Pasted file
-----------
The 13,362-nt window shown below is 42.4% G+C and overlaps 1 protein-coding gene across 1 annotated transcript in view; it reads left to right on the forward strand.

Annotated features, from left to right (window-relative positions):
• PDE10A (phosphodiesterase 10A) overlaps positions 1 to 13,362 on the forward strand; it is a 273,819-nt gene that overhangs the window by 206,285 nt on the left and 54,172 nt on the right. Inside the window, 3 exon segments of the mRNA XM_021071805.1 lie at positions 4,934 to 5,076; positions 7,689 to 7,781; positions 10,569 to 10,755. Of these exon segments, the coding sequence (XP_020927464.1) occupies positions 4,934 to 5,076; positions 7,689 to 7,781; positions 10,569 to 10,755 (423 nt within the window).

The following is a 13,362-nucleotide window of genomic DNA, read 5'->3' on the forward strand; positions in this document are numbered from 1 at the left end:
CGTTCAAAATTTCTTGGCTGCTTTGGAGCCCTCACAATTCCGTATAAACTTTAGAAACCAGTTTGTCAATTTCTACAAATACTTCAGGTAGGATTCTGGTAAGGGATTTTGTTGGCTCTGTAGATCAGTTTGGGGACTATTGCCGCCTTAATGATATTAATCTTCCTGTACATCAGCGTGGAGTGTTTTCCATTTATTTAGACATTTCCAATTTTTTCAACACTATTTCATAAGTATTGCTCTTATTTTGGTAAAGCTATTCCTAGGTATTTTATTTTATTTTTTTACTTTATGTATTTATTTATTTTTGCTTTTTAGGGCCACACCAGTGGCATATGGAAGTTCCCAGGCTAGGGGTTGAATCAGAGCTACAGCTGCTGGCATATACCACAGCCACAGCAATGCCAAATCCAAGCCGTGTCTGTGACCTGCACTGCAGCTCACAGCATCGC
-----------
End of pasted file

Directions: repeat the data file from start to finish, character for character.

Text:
The 13,362-nt window shown below is 42.4% G+C and overlaps 1 protein-coding gene across 1 annotated transcript in view; it reads left to right on the forward strand.

Annotated features, from left to right (window-relative positions):
• PDE10A (phosphodiesterase 10A) overlaps positions 1 to 13,362 on the forward strand; it is a 273,819-nt gene that overhangs the window by 206,285 nt on the left and 54,172 nt on the right. Inside the window, 3 exon segments of the mRNA XM_021071805.1 lie at positions 4,934 to 5,076; positions 7,689 to 7,781; positions 10,569 to 10,755. Of these exon segments, the coding sequence (XP_020927464.1) occupies positions 4,934 to 5,076; positions 7,689 to 7,781; positions 10,569 to 10,755 (423 nt within the window).

The following is a 13,362-nucleotide window of genomic DNA, read 5'->3' on the forward strand; positions in this document are numbered from 1 at the left end:
CGTTCAAAATTTCTTGGCTGCTTTGGAGCCCTCACAATTCCGTATAAACTTTAGAAACCAGTTTGTCAATTTCTACAAATACTTCAGGTAGGATTCTGGTAAGGGATTTTGTTGGCTCTGTAGATCAGTTTGGGGACTATTGCCGCCTTAATGATATTAATCTTCCTGTACATCAGCGTGGAGTGTTTTCCATTTATTTAGACATTTCCAATTTTTTCAACACTATTTCATAAGTATTGCTCTTATTTTGGTAAAGCTATTCCTAGGTATTTTATTTTATTTTTTTACTTTATGTATTTATTTATTTTTGCTTTTTAGGGCCACACCAGTGGCATATGGAAGTTCCCAGGCTAGGGGTTGAATCAGAGCTACAGCTGCTGGCATATACCACAGCCACAGCAATGCCAAATCCAAGCCGTGTCTGTGACCTGCACTGCAGCTCACAGCATCGC